You may have noticed that I sent out no e-mail yesterday. The reason was that my frustration with MPS has reached a higher level than usual.

I was migrating a client project from MPS 2020.3 to 2021.1. The project depends on several libraries, one of which was not migrated to 2021.1 yet. While migrating that library I found that it depends on yet another library. That last library had a branch that was migrated to 2021.1 but it turned out that the set of features between the 2020.3 and 2021.1 versions was different. Some features were added to 2020.3 but not to the 2021.1 branch.

The underlying reason was that in this project, instead of merging the older branches into the newer ones, the changes were cherry-picked instead. But some of the “cherries” were not “picked”. So I was two dependency levels away from my original project and now I had to do some Git archeology to figure out which changes are missing from the 2021.1 version of that other project.

You may think, what does all of this have to do with MPS? Isn’t it just a branching problem in a particular project? Yes, but certain propertis of MPS lead one to this.

MPS does not have a powerful, well-defined, well-documented API. The official MPS Open API is well defined but limited in power. You can use Open API to write code that manipulates models, nodes, and controls editors. But more advanced functionality requires various “hacks” that access MPS internal classes, either directly or via reflection when necessary. MPS-extensions is a collection of such hacks that becomes difficult to maintain.

Merging branches with different language versions is problematic. The best practice calls for migrating all branches to the same version before merging them together. Merging a branch with different language versions may in the worst case lead to completely lost work and having to reimplement the changes again with the new language version (this is my personal experience).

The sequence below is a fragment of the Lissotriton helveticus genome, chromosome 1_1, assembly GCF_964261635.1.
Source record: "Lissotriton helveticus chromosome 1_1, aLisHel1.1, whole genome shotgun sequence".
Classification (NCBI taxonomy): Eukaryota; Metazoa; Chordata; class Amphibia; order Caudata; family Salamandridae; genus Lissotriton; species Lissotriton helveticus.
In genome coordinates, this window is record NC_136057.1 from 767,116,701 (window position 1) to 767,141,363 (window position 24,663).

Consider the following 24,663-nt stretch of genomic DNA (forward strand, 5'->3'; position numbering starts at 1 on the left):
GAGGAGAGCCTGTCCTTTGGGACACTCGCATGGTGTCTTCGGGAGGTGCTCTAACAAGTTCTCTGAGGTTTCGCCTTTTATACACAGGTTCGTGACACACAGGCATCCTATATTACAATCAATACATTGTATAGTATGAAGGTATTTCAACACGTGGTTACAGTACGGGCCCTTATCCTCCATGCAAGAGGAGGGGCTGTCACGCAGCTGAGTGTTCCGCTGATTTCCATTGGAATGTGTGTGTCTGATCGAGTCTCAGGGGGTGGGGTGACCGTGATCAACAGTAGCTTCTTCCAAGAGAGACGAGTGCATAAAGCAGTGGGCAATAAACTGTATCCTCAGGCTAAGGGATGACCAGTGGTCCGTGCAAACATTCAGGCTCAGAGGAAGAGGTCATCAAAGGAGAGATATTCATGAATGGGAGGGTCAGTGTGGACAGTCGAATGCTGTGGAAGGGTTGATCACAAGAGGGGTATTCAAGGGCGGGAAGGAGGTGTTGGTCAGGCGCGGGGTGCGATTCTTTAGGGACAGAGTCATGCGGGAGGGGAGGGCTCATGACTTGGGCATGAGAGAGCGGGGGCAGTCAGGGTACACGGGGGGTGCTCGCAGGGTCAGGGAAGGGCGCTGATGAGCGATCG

Large projects are slow to migrate to newer MPS versions. Before a project can migrate to a newer MPS versions, all of its dependencies have to be migrated and all the feature branches must be merged in. For a large project with many open branches and dependencies it takes time, there is a risk of breakage due to changes in MPS internals and problems with migrations, and no clear tangible benefit. After all, you do all that work to keep things working just the same as before. It is easy to see why other tasks take priority over migrations.

Widely used library projects have to maintain active branches for multiple MPS versions. Since projects are slow to migrate to newer versions, yet they need new features and bug fixes, it becomes necessary for widely used libraries, such as MPS-extensions or the mbeddr platform, to maintain branches for multiple MPS versions in parallel.

Now, I still don’t know exactly why that particular project has chosen to cherry-pick, rather than merge, changes between the branches. I strongly advocate for merging in such cases.

One argument for cherry-picking is that you might not want to merge a particular fix from the maintenance branch to the master branch. Perhaps the code diverged in the mean time, or you had to fix it in a quick-n-dirty way on the branch while implementing a proper fix on master. In any case, the merge would not apply cleanly and would cause unnecessary conflicts.

I would still strongly recommend to do a merge. You can even tell Git to “pretend-merge” a branch by using git merge --strategy ours. This will make Git record the merge in the commit log but keep the files on the master branch untouched. The next time you want to merge the branch, Git will only consider changes done after the merge point.

(Special thanks to Markus Völter for reviewing an early draft of this post.)